Also, having a good model of the inner workings of stars helps to identify the characteristics of the star from incomplete measurements. For example, we know that stars are basically enormous fusion reactors, and we know the physics of nuclear fusion, so we know that if a star has a certain mass, it will cause fusion at a certain rate, and that will produce so much heat energy, and that heat energy will cause the star to be a certain size and brightness and colour. So, if we measure the brightness and colour, we can infer the size and mass of the star with some accuracy. There are always error-bars on these estimations though. The more accurate measurements you make, the smaller the error-bars of the estimations become.

So, the more information you gather about a star/whatever and its role in its local part of the universe, the more you can tweak and tune your model of it to make an accurate estimation of everything from velocity, to mass, to temperature, to physical composition, to life-cycle stage, to age, etc. etc. Most of these measurements are all inter-related and so each more accurate measurement sheds extra light onto the other physical characteristics of the celestial body.
Thank you for that.

To know the distance from Earth, you can measure red-shift if its a distant galaxy

So this is how they would determine if a star was 50 million light years away from us, or 75 million light years away from us? When dealing with that kind of distance, how could they know they were accurate, and is there a window of possibilities/variations?
Like I said, each measurement has a particular accuracy, which leads to error-bars in the various estimates. So you might get an answer of 50 +-10 million light years, which means it could be 40-60 million light years. As you gather more measurements you can narrow the error bars, so you might use a separate measurement to narrow it down to 55 +-1 million ly, or whatever. The more info you gather, the more accurate the estimates.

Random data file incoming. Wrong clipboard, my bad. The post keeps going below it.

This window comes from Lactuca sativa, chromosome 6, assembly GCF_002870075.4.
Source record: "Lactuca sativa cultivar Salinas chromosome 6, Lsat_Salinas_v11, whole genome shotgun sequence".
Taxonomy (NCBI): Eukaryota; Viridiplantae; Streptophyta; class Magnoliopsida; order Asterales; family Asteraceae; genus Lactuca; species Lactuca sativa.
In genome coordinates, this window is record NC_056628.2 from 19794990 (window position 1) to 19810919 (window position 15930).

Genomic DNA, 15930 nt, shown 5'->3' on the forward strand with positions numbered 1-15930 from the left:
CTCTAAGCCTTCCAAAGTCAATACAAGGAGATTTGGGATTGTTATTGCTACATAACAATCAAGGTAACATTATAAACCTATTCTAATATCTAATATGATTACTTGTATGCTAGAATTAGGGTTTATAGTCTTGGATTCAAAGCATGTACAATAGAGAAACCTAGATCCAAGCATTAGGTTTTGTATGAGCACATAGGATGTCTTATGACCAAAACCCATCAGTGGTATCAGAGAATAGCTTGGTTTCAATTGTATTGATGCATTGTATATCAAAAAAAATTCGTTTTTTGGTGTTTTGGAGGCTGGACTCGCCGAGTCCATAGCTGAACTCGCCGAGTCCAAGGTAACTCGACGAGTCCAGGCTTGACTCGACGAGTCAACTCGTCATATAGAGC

Thank you. I appreciate you taking the time to clear this up for me.
Thanks Wonder - good explanations - especially for us non-mathematicians.
This is a more mathematical outlook, but even if you aren't a math wizard this may help as well.
http://en.wikipedia.org/wiki/Parsec

Basically they used trig and measured the change in a stars placement in the sky versus the Earth's orbit. We can get the actual distance of the orbit by how long a year takes and Kepler's laws and such. With that, we can convert the parsec into real distance.
Thanks. I looked at that, but that is over my head. I can't even remember how to divide fractions. :)
Dallas, if you're really interested in astronomy topics like this, I highly recommend the AstronomyCast podcast.
Thank you for that. I like it already.